9 Aug 2015

Craig Sisterson - Kiwi Crime Writing

From Sunday Morning, 8:40 am on 9 August 2015

Ngaio Marsh Award for Best Crime Novel

The founder of the Ngaio Marsh Award for Best Crime Novel, Craig Sisterson, reflects on this year’s crop of finalists and the state of Kiwi crime writing.

Craig regularly reviews crime novels and interviews authors for his blog Kiwi Crime.

On Sunday Morning with Wallace Chapman we asked for listener's favourite crime novels after interviewing founder and current judge of The Ngaio Marsh Award for Best Crime Novel, Craig Sisterson. And they responded enthusiastically.

Eamonn emailed in to say:

"My favourite crime novel is The Friends of Eddie Coyle by George V Higgins.  Also enjoy almost anything by Elmore Leonard. Badly missing both (sadly RIP). Any suggestions?"

We certainly do.

Kath texted in to say that she loves "Graham Hurley's Faraday crime series set in Portsmouth".

A novel called The Black Dahlia is based on a dark true story, and has its fans:

"The best crime novel is The Black Dahlia by James Ellroy. No contest." - Anonymous

"I remember the night I began my first James Ellroy novel, The Black Dahlia. It felt like I'd been picked up and slammed against the wall and held there until I finished the damn thing. A night without sleep. Some of his other novelistic noir can get annoyingly baroque but the best just can't be beat." - Peter Thomson

"Did anyone mention Chad Taylor? Departure Lounge is sublime." - Te Ariki WiNeera

"The Broken Shore by Peter Temple. Brilliant!" - Anonymous

"Daphne Du Maurier's Rebecca is a great classic crime novel, hard to beat for atmosphere, character and sense of place." -  Pam, Wellington,

"Agatha Christie's Murder on the Orient Express set in the 30's on the Istanbul- Paris Express is a great classic thriller." - Robin, Lower Hutt

Most listeners just couldn't narrow it down to just one book or one author, in part because favourite detectives straddle long series.

From Mary Hart: "I find it hard to decide which is my favourite crime novel. I love reading Americana and British crime novelists such as Michael Connelly (Harry Bosch series) and Ian Rankin (Rebus series). I also love the Scandinavian crime novels by authors such as Camilla Lackberg, Arnaldur Indridason, Asa Larsson, Jo Nesbo and Hanning Mankell. All have good characterisation and lots of interesting local colour. The ones that appeal to me most have a lead character with integrity and a passion for bringing the criminal to justice but does not always follow the book and has private demons to battle. Another series in this genre that comes to mind are the Inspector Ikman novels by Barbara Nadel which are set in Turkey.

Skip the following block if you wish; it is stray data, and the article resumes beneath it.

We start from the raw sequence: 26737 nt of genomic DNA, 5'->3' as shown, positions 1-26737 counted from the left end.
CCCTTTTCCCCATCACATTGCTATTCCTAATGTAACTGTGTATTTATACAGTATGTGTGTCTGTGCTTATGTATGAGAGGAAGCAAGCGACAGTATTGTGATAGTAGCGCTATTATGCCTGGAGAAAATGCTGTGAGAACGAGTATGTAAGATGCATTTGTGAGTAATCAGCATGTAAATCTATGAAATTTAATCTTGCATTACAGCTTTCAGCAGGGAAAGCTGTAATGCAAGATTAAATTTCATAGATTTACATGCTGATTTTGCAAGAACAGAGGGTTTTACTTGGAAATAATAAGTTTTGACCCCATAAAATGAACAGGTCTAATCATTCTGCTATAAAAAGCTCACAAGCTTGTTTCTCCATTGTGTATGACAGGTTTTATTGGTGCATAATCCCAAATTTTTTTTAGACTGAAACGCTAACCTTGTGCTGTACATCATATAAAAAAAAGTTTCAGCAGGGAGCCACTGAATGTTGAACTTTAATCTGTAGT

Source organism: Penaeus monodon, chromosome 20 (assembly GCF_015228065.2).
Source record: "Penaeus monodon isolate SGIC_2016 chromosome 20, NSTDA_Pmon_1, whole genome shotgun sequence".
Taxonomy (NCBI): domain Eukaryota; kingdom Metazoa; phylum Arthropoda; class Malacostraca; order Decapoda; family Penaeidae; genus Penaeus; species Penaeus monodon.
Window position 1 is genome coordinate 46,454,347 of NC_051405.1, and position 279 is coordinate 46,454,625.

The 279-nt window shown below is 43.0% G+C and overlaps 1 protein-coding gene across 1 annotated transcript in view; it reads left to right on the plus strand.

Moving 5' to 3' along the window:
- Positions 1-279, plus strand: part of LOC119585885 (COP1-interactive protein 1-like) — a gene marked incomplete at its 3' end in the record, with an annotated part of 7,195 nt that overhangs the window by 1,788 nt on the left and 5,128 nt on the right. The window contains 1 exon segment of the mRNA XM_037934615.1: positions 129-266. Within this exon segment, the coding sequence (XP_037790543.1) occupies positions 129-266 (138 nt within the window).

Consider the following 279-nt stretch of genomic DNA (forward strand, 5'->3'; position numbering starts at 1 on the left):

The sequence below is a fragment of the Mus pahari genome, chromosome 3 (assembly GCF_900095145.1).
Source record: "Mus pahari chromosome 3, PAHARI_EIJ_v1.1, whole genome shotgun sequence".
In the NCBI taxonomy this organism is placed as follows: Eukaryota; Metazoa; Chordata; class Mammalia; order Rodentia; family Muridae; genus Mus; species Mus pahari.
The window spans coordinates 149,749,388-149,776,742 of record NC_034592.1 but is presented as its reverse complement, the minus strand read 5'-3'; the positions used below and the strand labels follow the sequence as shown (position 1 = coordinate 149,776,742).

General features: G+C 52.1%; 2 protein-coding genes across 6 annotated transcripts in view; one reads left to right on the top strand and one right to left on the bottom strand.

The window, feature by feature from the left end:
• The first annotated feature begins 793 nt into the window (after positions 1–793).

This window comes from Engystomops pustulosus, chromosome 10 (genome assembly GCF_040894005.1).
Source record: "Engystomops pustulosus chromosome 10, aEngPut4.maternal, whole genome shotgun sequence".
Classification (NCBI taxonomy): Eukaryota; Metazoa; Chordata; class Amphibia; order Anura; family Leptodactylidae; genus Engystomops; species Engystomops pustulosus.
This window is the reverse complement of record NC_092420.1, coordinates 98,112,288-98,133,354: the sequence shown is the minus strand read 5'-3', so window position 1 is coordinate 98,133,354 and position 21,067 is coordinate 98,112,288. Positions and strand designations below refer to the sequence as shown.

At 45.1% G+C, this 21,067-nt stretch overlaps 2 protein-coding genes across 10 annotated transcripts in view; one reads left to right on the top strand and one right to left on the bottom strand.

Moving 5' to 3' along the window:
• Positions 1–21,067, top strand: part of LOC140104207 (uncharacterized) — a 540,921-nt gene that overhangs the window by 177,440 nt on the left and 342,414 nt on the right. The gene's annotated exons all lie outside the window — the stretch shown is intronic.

"I am nearly at the end of Scottish Crime writer Ian Rankin's Rebus crime series. Set almost entirely in Edinburgh. Was there two weeks ago and visited a few of the actual places he writes about - notably The Oxford Bar. Wonderful. - Hamish.

"Ian Rankin every time. I love Inspector Rebus." Jenni

Norwegian author Jo Nesbo has a fan in Michelle Ingill: "Anything by Jo Nesbo. Great writer."

"Val McDermid is a great crime novel writer. Also Arnaldur Indriðason - Icelandic author. Good luck pronouncing that. :-)" - Barbara

"Patricia Highsmith, the Ripley novels and Iceland's Arnaldur Indriðason [are] unputdownable" -David

"Anything by Mo Hayder" - Garry

"Paul Cleave [2015 Ngaio Marsh Award nominee] is at the top of my list. Christchurch is one of his great characters. Always riveting." - Anonymous

"Fav crime novelist. Absolutely anything by Christchurch writer Paul Ceave [is] unputdownable." - Alice

"Big ups for the NZ novelist Edmund Bohan (the ex-opera singer) who wrote a cracking historical detective series [set] in late 1800s NZ. Starts with The Opawa Affair. Hard to find, but utterly worth it" - Lydia Gunn

"All C.J.Box stories keep me there until the end. I like the characters and the corporate corruption plots." - Janice

"The best crime writer I feel is French author Fred Vargas. She is an undersea & medieval specialist so her writing is always enthralling with these themes. You have to wait ages to get her books in our Auckland libraries. - Andy

"Barbara Nadel's novels. Just wonderful, either the Cetin Ikmen Series or the Francis Hancock ones." - Wendi Wicks